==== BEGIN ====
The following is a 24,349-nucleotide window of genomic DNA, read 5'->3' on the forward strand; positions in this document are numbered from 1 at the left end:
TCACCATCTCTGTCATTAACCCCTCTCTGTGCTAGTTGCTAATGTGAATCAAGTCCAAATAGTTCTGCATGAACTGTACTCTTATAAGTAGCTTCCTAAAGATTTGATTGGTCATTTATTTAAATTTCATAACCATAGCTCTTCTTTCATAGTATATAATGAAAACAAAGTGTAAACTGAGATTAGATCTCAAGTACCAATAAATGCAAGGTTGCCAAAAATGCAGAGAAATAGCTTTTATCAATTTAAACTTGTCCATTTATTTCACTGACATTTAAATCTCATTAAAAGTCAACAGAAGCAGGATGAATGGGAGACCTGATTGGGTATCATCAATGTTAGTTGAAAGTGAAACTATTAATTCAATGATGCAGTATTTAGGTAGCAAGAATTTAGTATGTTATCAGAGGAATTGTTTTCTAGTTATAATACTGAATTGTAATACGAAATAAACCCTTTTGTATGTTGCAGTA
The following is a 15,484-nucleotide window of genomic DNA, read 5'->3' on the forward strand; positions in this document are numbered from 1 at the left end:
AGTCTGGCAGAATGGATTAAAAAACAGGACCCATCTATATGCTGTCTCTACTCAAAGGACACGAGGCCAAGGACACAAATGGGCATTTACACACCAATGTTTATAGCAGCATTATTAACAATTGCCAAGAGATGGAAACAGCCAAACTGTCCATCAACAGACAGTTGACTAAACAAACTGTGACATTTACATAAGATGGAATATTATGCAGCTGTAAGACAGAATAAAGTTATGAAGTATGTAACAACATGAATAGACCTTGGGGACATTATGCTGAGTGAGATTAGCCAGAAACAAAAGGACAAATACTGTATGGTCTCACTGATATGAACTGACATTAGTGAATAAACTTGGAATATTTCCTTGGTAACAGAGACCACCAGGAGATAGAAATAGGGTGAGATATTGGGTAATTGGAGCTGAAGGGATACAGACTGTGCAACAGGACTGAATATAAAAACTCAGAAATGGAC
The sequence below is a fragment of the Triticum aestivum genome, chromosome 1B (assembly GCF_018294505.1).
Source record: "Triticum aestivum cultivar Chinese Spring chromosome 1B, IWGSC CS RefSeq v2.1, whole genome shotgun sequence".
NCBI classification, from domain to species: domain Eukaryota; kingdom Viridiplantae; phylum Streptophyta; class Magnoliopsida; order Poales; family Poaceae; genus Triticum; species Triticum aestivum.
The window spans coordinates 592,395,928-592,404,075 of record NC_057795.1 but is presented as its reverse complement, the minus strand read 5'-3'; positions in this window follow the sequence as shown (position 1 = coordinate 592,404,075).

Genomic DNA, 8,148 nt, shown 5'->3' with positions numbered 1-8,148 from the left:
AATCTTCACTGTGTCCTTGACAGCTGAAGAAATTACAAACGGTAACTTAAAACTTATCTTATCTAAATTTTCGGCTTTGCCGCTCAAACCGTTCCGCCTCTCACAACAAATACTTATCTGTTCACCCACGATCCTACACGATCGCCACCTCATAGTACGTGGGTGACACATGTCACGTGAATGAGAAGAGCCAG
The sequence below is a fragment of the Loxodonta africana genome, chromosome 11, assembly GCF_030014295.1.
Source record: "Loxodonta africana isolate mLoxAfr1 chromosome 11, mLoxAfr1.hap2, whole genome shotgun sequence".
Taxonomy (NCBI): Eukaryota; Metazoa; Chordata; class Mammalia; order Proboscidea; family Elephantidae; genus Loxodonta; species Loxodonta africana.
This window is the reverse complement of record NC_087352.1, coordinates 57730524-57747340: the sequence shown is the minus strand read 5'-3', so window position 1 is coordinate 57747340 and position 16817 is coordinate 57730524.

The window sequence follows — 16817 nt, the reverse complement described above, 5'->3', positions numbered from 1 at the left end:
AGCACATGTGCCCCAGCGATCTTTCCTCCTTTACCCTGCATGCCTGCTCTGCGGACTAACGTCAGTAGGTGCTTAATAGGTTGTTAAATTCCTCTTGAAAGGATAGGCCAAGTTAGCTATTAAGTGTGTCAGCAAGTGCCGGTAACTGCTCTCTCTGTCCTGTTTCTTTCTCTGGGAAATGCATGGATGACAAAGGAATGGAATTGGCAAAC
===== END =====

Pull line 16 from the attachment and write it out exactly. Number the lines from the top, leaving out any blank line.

AGCACATGTGCCCCAGCGATCTTTCCTCCTTTACCCTGCATGCCTGCTCTGCGGACTAACGTCAGTAGGTGCTTAATAGGTTGTTAAATTCCTCTTGAAAGGATAGGCCAAGTTAGCTATTAAGTGTGTCAGCAAGTGCCGGTAACTGCTCTCTCTGTCCTGTTTCTTTCTCTGGGAAATGCATGGATGACAAAGGAATGGAATTGGCAAAC